At first glance, the Marmot Plasma 30 sleeping bag is… well, it’s funny-looking. The vertical baffles represent a major departure from the classic baffle pattern we’re all used to seeing on down sleeping bags, especially Marmot down sleeping bags. The black color is a little too reminiscent of a garbage bag. The name is silly. Pick one up, though, or hop inside one, and there’s nothing funny left to say.
This is one serious, high-performance, technical sleeping bag. It’s incredibly lightweight, and it packs down even smaller than you imagine — see photo at right! That’s the Marmot Plasma stuffed into the included sack, without being compressed in any way. A compression stuff sack would cut that stuffed size in half.
It’s no secret that goose down provides the best warmth-to-weight ratio, and that higher-quality goose down is both more efficient and more compressible, but seeing is believing. The Marmot Plasma 30 was brand new for spring, but now it’s a well-deserved Staff Pick for fall.
Look, it’s easy to gawk at anything that has “900 fill” tags sewn to it… that’s as premium as down insulation gets, and will inevitably feel like someone has stuffed the baffles with fluffy clouds. It’s also easy for a retailer to pick a high-end product and say “this is the one you should buy” …of course we’d love it if everyone bought high-end sleeping bags! There’s no fooling on this one, though; I own one of these bags, and I think you’ll be as pleased as I am if you take the plunge.
What really sold me, personally, on the Marmot Plasma 30 is the Pertex Quantum shell fabric. You’ll notice the photos here are basically all close-ups, and that’s intentional. I’m not going to waste your time showing you Marmot’s stock image of the Plasma sleeping bag, which you’ve already seen by now. You can’t actually touch the Plasma 30 through the internet, but you can hopefully see the great lengths Marmot has gone to with this bag, and why it’s worth the relatively steep price.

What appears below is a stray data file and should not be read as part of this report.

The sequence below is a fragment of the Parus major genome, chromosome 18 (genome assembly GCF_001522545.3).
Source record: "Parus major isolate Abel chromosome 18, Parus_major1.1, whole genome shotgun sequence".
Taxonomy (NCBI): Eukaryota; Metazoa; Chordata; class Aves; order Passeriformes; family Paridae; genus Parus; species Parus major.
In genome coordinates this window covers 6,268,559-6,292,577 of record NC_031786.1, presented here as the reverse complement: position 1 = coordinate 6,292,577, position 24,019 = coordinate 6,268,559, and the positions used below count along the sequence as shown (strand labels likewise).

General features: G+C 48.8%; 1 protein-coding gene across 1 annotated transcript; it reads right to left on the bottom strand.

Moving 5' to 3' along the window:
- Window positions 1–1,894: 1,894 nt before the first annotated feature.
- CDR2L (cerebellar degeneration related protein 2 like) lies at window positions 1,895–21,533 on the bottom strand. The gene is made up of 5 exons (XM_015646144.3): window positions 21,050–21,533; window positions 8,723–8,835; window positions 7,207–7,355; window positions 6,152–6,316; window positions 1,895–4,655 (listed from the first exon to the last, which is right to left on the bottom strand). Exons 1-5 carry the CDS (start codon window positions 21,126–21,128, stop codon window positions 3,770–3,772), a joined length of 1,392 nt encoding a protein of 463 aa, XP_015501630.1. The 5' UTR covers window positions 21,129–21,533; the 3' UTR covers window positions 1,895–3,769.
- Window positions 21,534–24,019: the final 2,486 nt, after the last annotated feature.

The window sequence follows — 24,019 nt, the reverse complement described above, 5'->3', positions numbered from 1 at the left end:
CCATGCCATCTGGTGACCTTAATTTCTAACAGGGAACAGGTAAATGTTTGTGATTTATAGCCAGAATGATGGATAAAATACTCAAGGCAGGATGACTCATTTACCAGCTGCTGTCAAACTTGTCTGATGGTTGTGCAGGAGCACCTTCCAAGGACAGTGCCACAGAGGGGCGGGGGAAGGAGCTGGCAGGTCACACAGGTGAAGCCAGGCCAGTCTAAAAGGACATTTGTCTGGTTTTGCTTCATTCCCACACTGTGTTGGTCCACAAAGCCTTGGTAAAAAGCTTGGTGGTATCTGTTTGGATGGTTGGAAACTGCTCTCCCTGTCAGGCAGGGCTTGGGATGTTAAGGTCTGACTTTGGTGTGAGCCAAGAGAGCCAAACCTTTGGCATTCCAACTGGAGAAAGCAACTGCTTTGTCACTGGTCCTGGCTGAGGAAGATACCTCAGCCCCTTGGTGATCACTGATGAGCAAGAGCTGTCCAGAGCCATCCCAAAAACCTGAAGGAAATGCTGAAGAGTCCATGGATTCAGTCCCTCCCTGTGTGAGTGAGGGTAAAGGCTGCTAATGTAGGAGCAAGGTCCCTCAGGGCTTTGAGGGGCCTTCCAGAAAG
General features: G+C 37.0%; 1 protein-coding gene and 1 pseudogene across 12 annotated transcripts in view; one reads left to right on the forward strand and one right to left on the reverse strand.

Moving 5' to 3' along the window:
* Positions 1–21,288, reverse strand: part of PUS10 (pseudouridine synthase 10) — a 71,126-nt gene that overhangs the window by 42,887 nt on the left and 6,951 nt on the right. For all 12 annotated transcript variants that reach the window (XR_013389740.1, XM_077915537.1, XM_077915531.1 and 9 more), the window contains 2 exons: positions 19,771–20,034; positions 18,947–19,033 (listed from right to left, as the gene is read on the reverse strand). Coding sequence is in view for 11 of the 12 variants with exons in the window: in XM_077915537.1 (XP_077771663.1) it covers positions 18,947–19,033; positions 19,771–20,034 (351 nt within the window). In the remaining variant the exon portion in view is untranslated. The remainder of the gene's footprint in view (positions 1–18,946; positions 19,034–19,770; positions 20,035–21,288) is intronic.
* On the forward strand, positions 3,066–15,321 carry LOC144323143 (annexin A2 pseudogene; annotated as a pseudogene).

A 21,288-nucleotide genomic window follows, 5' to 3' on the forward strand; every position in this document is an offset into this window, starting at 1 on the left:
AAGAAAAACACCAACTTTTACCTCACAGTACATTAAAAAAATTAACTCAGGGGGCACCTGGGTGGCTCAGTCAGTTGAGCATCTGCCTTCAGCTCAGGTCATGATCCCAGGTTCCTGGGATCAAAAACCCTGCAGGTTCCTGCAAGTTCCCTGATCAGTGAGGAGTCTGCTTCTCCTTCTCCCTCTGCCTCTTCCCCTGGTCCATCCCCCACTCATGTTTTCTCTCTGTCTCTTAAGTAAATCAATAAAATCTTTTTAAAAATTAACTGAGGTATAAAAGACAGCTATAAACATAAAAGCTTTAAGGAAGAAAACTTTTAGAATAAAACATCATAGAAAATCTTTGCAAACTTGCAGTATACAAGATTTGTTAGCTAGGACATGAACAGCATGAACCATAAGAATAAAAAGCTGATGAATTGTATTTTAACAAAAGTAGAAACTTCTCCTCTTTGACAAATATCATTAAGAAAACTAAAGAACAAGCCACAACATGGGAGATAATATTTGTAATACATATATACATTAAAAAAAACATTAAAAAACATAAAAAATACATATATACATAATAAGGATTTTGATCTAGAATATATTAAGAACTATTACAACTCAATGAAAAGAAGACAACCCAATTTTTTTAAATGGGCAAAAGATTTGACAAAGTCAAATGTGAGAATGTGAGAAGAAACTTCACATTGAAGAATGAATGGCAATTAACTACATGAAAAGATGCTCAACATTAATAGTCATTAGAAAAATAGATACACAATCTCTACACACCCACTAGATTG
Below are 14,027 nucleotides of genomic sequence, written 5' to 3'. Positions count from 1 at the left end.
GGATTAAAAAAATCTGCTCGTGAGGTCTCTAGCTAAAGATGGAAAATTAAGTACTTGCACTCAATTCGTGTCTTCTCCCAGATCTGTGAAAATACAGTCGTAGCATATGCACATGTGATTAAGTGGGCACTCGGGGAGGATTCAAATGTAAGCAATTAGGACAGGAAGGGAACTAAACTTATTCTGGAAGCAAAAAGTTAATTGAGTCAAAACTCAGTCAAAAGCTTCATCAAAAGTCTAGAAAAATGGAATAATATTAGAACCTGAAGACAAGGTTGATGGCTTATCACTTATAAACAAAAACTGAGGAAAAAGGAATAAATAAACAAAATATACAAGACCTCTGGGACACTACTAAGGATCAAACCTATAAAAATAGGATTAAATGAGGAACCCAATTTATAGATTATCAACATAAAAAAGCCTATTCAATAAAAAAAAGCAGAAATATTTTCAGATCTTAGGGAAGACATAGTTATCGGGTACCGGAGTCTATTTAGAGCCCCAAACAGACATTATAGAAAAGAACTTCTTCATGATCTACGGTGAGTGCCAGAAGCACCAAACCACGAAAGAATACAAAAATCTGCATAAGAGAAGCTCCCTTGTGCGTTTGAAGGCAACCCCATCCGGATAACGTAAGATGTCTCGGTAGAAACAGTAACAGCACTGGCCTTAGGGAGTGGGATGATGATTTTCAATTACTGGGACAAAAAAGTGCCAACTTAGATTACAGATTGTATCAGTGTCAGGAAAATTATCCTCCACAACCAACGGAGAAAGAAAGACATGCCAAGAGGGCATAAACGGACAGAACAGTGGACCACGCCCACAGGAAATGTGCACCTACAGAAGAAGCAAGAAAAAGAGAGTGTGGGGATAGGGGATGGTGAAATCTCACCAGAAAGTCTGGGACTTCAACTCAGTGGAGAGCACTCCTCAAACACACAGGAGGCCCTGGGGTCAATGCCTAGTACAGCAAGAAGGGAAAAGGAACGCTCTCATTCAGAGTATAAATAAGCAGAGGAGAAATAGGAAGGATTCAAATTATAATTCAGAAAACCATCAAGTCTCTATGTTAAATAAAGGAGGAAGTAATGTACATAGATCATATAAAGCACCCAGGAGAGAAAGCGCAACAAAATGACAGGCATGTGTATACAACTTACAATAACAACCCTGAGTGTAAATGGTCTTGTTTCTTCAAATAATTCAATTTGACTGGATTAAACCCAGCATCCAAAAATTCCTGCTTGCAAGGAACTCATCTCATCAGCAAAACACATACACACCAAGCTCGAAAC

What do you think of when you hear the word “ultralight?” Do you think of how careful you’ll have to be with the presumably-fragile materials used to achieve such dramatically light weights? With the Marmot Plasma, this isn’t the case at all. The Pertex Quantum shell on the Plasma 30 has a subtle rip-stop construction, and doesn’t have to be babied.
In addition, it doesn’t seem to “leak” down like so many other high-end down sleeping bags do; I have several sleeping bags featuring 800+ fill down, and the Plasma bag is the only one that doesn’t seem to shed a couple of feathers each night.
Of course, Marmot down sleeping bags are typically as strong as they are wispy; this one just sets a new standard. I’ve honestly never climbed inside a goose down bag as lofty as this one. If there’s any doubt that 1 lb 6 oz sleeping bag can keep you warm in temperatures right around freezing, that doubt is completely eradicated the first time you climb into this bag. Between the 900-fill down, the top-of-the-line shell material and the radical construction, Marmot has clearly engineered the best sleeping bag on the market right now.
So, besides that premium 900-fill down insulation, what else did Marmot have to do in order to earn a stellar 30-degree EN rating? Check out the photo at right, which shows the hood, draft collar, draft tube and face muff. It’s probably obvious from this picture that every opportunity for ensuring thermal efficiency has been seized. It’s exactly the kind of sleeping bag you can’t wait to crawl into after a long day of trekking or climbing.
The attention to detail here is just tremendous; the hood is three-dimensional and packed with down insulation, and the over-sized face muff allows that down to loft up and fill the gaps where warmth might otherwise escape. The hood is also constructed in such a way that the zipper pull and drawstring don’t touch your face!
The draft tube and draft collar are both very large and very effective. The draft collar snaps into place, and the draft tube is not only wide enough to prevent heat loss through the zipper, it’s also designed in such a way that it won’t snag when you zip back in after a midnight nature call.
The only criticism I can come up with is pretty negligible: there isn’t a DWR treatment on the Plasma Well, apparently I can’t come up with any criticisms at all, because there is a DWR finish on the Plasma bags. I stand corrected. Well played, Marmot!
If you thought the Plasma 30 was lightweight at 1 lb 6 oz, the Marmot Plasma 15 is seriously ultralight for its +15F degree temperature rating, at an unbeatable 1 lb 14 oz.
For three-season use, though, the Marmot Plasma 30 sleeping bag is my pick. Of course, it’s not just me; immediately after its release, the Marmot Plasma 15 and Marmot Plasma 30 took home Outside Magazine “Gear of the Year” honors AND a Backpacker Magazine “Editor’s Choice award.” How’s that for a clean sweep? Have no doubt: this thing is worth every penny.